Add in a Cherry MX mechanical keyboard that's an absolute pleasure to use (alongside per-key RGB backlighting to keep it looking good), and you get some luxury you don't see in most gaming laptops (even if MSI doesn't use the mechanical switches for the number keys or arrow keys).
The battery life, at under 4 hours on our tests, makes the Titan a true desktop replacement. But if you're willing to bear the expense of these top-end components and don't plan on unplugging too much, you have one heck of a system in the Titan.
Read: MSI Titan GT77 HX review
Razer has simplified its Blade 15 lineup, removing the "Advanced" and "Base" models, but what's left is still a very good, thin, stylish gaming notebook. The Blade 15 remains a favorite because it has strong performance (with a Core i7-127800H and an Nvidia GeForce RTX 3070 Ti in the model we reviewed) but is just 4.4 pounds and 0.57 inches thick.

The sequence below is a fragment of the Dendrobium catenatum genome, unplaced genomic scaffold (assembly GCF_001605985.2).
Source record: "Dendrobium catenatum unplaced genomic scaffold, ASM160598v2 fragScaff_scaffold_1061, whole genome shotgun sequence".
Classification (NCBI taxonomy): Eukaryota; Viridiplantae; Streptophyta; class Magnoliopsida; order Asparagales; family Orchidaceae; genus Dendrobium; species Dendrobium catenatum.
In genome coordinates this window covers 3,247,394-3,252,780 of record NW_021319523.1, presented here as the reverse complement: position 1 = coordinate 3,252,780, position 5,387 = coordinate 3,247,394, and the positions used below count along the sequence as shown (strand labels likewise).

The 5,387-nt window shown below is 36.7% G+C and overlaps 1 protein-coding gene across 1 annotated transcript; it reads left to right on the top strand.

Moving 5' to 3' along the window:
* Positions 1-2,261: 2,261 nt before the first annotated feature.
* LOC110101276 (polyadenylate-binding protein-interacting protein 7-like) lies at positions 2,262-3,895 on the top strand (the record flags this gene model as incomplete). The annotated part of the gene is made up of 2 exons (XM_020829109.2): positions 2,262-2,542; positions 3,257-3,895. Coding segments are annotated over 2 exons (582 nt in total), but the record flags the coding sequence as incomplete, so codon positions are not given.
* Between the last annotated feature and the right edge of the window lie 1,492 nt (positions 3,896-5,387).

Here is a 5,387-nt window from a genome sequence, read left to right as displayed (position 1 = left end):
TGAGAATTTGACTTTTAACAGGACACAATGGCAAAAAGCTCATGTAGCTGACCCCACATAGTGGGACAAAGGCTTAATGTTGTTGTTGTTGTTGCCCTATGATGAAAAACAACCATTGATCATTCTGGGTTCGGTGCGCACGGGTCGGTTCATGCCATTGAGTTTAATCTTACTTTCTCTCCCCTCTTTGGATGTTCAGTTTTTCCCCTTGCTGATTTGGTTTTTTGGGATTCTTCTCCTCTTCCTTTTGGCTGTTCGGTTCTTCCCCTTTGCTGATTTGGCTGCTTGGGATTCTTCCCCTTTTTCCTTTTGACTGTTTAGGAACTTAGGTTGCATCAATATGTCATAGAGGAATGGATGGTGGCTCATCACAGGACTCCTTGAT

You still get a variety of ports, like Thunderbolt 4, both USB Type-C and Type-A as well as an SD card reader, so there's plenty of expansion for peripherals and extra storage for games. It would even work great for productivity, though we did find some competing gaming laptops were better in non-gaming benchmarks.
To get Razer's premium look and feel, you do have to pay a premium. This notebook starts at $2,499 and we reviewed it at $2,999. It's pricey, but it's also maintained a spot among our favorite gaming notebooks for years for a reason.
Read: Razer Blade 15 (2022) Review
The Alienware x17 R2 goes up to an Intel Core i9-12900HK and an Nvidia GeForce RTX 3080 Ti, some of the most powerful parts on the market. In our review, the laptop showed strong performance in both gaming and productivity.
Alienware's design, which debuted last year, is lovely. It's still clearly a gaming notebook, but it's futuristic and minimal. That being said, it's a bit larger than some competitors, and at 6.82 pounds, you probably won't want to carry this around too often.
If you have a bit of extra cash, we highly recommend the optional $50 Cherry MX mechanical keyboard, which feels excellent, and everyone on our staff who has tried it has enjoyed it.
Read: Alienware x17 R2 Review